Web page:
Putting Parkinson’s Disease Information into the Palm of Your Hand: Parkinson’s Enters the Smartphon
What Parkinson’s Disease Patients Need to Know about H. Pylori Gastrointestinal Infections
A2A Receptor Antagonists and Parkinson’s Disease Treatment
Another Setback for Trophic Factor Treatment in Parkinson's Disease
IPX066 and What Patients Really Want in New Carbidopa/Levodopa (Sinemet) Formulations
The Weather Forecast for Parkinson’s Disease Calls for Worldwide Economic Storm
Defeating the Barriers to Implementing Exercise Regimens in Parkinson’s Disease Patients
When should you start medication therapy for Parkinson’s disease?
Neurologist Care Reduces Hospitalizations in Parkinson's Disease
A Victory in Court for Parkinson's Disease Patients who Require Ongoing Rehabilitative Therapies
Given the recent FDA announcement about Mirapex (pramipexole), should I be worried about dopamine agonists?
What about the new Parkinson’s Disease Vaccine? What should I know?
Caffeine as a Potential Treatment for Parkinson’s Disease
Time to Consider GPi DBS for Parkinson’s Disease: A Shift in the Practice of Patient Selection for DBS
A New Treatment for Parkinson’s Disease-Related Constipation
Too Many Pills: Improving Delivery Systems for Parkinson’s Disease Drugs
Measuring Quality and Assessing Depression in Parkinson's Disease
Watch out for Unexpected Obstacles if You Use a Cueing Strategy to Break Freezing of Gait in Parkinson’s Disease
Pill Color, Generic Medications and Insurance Issues: Important Medication-Related Tips for the Parkinson’s Disease Patient
Are Blood Tests for Parkinson’s Disease on the Horizon?
Placing Stem Cells in Animal Models of Parkinson’s Disease: Another Important Step
Important News for the Parkinson’s Disease Community: More Evidence that Sinemet and Madopar are Not Toxic and do Not Accelerate Disease Progression
The Case for All Parkinson’s Disease Patients to be Co-managed by a Primary Care-Neurologist Team
Scientists say Research on Brain Proteins Involved in Parkinson’s Disease is “Shaping” Up
Who Actually Takes Care of Most of the Parkinson’s Patients Worldwide: The Need for Education and the Parkinson’s Toolkit
If you are Dizzy or Passing Out, it could be Your Parkinson’s Disease or Parkinson’s Disease Medications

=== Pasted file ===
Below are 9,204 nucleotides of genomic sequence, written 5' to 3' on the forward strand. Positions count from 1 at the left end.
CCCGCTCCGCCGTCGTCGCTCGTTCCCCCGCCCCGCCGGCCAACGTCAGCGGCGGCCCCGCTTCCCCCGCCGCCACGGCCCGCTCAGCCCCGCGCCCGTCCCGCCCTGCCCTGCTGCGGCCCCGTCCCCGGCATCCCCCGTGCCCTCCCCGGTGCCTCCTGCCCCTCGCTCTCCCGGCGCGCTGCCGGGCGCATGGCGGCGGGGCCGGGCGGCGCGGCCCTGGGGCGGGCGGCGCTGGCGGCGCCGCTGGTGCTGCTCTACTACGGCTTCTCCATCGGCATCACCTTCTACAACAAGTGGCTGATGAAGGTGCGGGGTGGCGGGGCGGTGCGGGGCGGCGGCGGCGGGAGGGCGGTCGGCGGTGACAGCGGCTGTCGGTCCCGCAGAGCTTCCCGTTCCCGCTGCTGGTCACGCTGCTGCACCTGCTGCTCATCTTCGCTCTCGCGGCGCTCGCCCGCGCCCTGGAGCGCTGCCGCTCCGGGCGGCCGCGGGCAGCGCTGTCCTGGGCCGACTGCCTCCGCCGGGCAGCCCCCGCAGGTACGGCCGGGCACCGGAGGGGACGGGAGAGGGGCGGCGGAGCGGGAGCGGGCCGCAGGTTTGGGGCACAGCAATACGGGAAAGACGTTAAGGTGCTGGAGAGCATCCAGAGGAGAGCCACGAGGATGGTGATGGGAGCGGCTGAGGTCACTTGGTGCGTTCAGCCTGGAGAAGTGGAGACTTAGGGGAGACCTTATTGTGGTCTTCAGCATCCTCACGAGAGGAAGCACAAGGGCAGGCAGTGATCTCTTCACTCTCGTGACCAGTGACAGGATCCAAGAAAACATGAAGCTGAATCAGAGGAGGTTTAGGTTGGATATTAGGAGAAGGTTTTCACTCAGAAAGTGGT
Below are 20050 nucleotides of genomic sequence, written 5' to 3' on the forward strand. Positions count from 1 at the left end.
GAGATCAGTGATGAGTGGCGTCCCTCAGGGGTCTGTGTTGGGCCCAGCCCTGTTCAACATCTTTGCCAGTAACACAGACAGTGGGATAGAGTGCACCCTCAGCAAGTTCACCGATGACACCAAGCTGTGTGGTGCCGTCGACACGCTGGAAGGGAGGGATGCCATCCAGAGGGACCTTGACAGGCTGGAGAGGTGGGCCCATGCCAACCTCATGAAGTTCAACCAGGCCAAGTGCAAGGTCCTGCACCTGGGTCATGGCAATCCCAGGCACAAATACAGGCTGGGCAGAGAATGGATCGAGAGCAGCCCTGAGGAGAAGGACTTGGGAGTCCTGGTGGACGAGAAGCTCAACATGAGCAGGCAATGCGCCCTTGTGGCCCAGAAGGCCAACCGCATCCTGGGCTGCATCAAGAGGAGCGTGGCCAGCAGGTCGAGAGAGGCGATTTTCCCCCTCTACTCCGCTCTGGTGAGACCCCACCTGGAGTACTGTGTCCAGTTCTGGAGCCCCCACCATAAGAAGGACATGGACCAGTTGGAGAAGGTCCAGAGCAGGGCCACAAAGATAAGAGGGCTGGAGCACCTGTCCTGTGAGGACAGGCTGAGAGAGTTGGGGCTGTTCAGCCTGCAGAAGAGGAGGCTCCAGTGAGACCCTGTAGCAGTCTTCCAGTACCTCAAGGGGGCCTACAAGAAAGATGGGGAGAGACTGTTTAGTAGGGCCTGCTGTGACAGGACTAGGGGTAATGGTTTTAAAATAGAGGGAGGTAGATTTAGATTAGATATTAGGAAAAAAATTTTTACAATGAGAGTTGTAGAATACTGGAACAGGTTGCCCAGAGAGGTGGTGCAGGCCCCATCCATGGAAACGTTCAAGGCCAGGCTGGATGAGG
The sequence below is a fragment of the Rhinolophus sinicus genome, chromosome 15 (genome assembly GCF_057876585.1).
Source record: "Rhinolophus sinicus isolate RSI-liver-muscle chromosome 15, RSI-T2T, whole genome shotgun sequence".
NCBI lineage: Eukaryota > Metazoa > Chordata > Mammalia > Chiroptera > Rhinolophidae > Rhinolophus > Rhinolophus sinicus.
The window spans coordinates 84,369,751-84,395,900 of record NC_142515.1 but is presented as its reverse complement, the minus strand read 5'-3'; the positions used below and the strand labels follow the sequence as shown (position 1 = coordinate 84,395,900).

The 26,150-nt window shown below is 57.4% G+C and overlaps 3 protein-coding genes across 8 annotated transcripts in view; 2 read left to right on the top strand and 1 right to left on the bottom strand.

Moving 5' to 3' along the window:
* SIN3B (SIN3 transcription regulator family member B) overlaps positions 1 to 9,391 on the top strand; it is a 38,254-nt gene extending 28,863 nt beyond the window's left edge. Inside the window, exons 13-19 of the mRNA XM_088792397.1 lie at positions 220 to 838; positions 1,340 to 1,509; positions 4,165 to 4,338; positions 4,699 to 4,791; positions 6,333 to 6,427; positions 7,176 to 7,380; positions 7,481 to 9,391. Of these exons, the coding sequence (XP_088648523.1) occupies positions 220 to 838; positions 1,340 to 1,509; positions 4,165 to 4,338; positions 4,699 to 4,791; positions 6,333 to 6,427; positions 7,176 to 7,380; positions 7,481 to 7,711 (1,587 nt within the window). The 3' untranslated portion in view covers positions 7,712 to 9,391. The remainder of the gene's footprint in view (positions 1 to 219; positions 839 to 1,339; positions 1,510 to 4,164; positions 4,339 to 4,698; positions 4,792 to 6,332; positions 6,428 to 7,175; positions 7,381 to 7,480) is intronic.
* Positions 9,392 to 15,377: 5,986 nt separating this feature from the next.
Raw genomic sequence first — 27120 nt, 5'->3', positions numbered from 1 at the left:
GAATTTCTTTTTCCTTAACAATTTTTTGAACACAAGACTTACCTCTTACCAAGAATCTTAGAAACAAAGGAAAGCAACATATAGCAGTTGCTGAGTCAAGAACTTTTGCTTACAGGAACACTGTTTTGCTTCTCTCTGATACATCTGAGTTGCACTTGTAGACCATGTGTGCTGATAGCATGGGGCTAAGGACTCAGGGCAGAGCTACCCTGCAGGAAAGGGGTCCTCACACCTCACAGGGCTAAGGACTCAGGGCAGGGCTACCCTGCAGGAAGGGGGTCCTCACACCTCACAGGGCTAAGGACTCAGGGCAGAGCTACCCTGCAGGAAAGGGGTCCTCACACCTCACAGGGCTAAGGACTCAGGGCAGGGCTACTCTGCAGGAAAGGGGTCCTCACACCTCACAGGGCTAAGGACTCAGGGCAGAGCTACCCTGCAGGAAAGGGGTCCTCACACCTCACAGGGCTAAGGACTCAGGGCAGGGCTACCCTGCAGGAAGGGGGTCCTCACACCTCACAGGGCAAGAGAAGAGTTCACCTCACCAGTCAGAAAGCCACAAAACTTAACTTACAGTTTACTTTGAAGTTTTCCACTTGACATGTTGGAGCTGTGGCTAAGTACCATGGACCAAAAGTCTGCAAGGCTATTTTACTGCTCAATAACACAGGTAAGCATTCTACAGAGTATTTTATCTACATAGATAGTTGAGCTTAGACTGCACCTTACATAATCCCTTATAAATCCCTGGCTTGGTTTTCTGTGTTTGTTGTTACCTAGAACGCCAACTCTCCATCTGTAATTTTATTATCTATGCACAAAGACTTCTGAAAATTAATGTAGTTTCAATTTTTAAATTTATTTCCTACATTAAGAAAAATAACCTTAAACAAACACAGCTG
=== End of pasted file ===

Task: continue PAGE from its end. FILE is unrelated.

How Will Group Visits for Parkinson’s Disease Fit into the Future of Parkinson’s Disease Care?
Why Patients Should be Wary of Chelation Therapy for Parkinson’s Disease
Opening the Door to Gene Therapy in Parkinson’s Disease: The Need for Refinement of the Technology and Approach
Does it Matter if I Can’t Get Brand Sinemet?
Should I get a DaTscan or PET scan to confirm my diagnosis of Parkinson’s disease?
A Critical Reappraisal of the Worst Drugs in Parkinson’s Disease
Environmental Risks for PD: Manganese, Welding, Mining, and Parkinsonism
Calling for the FDA to Revise the Eight Sinemet a Day Rule
Dry Cleaning Solvents and Potential Environmental Risks for Developing Parkinson’s Disease
Maintaining the Balance: Why Parkinson’s Disease Patients Need to Understand Drug Recalls, Withdrawals, and Safety Alerts
Shining a Light on Parkinson’s Disease: Optogenetics Has a Bright Future in Research
Poor Medication Management of Parkinson's Disease During Hospital Admissions: Patients and Families Can Improve Their Hospital-Based Management
Why Are Patches and Continuous Release Technology a Big Deal to Parkinson's?
Is the PD SURG Trial Another Surge Forward for DBS Therapy?
Cycling in PD in Those Who Can’t Walk: Is it Possible?
New iPS Stem Cells for PD: What Does it Mean?
Time for Comprehensive Care Networks for PD
Is Parkinson's Disease a Prion Disease?
Parkinson's Disease Linked to Gaucher's Disease
Brain Cells Keep Time Stamps: Implications for Parkinson's Disease Therapies
Is it Safe to Have an MRI with a DBS in Place?
Take Care of Your Bones as They Are Affected in Parkinson's Disease (Even in Men)
Is it Time to Start Paying Attention to Pain Symptoms in Parkinson's Disease Patients?
Glutathione Fails to Demonstrate Significant Improvement in PD Symptoms
Keeping an Eye on Trials Important to the Parkinson's Disease Patient
Increased Risk of Melanoma in Parkinson's Disease
Finally a DBS Expert Consensus Statement Aimed at Their True Customers: The Patients
Pesticides and Environmental Exposure in Parkinson's disease: Should We Stay Away From the Stink Truck?
Is Exercise Effective Treatment and Protection Against PD?
Why are Transplant Trials Struggling to Succeed in the Treatment of PD?
Are Monoamine Oxidase Inhibitors Disease Modifying or Neuroprotective in PD?
Update on Gene Therapy for Parkinson's Disease